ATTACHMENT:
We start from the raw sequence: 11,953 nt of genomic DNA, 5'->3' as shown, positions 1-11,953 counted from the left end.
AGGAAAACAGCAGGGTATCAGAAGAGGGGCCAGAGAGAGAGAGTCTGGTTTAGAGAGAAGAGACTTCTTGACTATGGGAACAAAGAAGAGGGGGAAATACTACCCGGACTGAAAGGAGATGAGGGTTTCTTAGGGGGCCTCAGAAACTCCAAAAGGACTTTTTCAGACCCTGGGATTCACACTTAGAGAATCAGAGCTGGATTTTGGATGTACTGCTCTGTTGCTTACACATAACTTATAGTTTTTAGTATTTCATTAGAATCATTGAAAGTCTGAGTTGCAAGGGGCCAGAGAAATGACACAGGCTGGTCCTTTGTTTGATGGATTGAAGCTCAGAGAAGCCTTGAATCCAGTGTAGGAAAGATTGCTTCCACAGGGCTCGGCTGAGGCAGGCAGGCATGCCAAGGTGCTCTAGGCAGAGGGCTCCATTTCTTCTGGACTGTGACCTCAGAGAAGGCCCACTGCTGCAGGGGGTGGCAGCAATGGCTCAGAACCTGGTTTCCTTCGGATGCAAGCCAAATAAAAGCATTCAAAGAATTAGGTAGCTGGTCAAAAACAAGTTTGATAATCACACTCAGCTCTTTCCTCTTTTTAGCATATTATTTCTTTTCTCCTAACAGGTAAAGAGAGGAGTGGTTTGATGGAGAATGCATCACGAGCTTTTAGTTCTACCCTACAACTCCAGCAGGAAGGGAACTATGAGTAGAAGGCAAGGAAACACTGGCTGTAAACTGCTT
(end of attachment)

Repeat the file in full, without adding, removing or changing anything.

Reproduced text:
We start from the raw sequence: 11,953 nt of genomic DNA, 5'->3' as shown, positions 1-11,953 counted from the left end.
AGGAAAACAGCAGGGTATCAGAAGAGGGGCCAGAGAGAGAGAGTCTGGTTTAGAGAGAAGAGACTTCTTGACTATGGGAACAAAGAAGAGGGGGAAATACTACCCGGACTGAAAGGAGATGAGGGTTTCTTAGGGGGCCTCAGAAACTCCAAAAGGACTTTTTCAGACCCTGGGATTCACACTTAGAGAATCAGAGCTGGATTTTGGATGTACTGCTCTGTTGCTTACACATAACTTATAGTTTTTAGTATTTCATTAGAATCATTGAAAGTCTGAGTTGCAAGGGGCCAGAGAAATGACACAGGCTGGTCCTTTGTTTGATGGATTGAAGCTCAGAGAAGCCTTGAATCCAGTGTAGGAAAGATTGCTTCCACAGGGCTCGGCTGAGGCAGGCAGGCATGCCAAGGTGCTCTAGGCAGAGGGCTCCATTTCTTCTGGACTGTGACCTCAGAGAAGGCCCACTGCTGCAGGGGGTGGCAGCAATGGCTCAGAACCTGGTTTCCTTCGGATGCAAGCCAAATAAAAGCATTCAAAGAATTAGGTAGCTGGTCAAAAACAAGTTTGATAATCACACTCAGCTCTTTCCTCTTTTTAGCATATTATTTCTTTTCTCCTAACAGGTAAAGAGAGGAGTGGTTTGATGGAGAATGCATCACGAGCTTTTAGTTCTACCCTACAACTCCAGCAGGAAGGGAACTATGAGTAGAAGGCAAGGAAACACTGGCTGTAAACTGCTT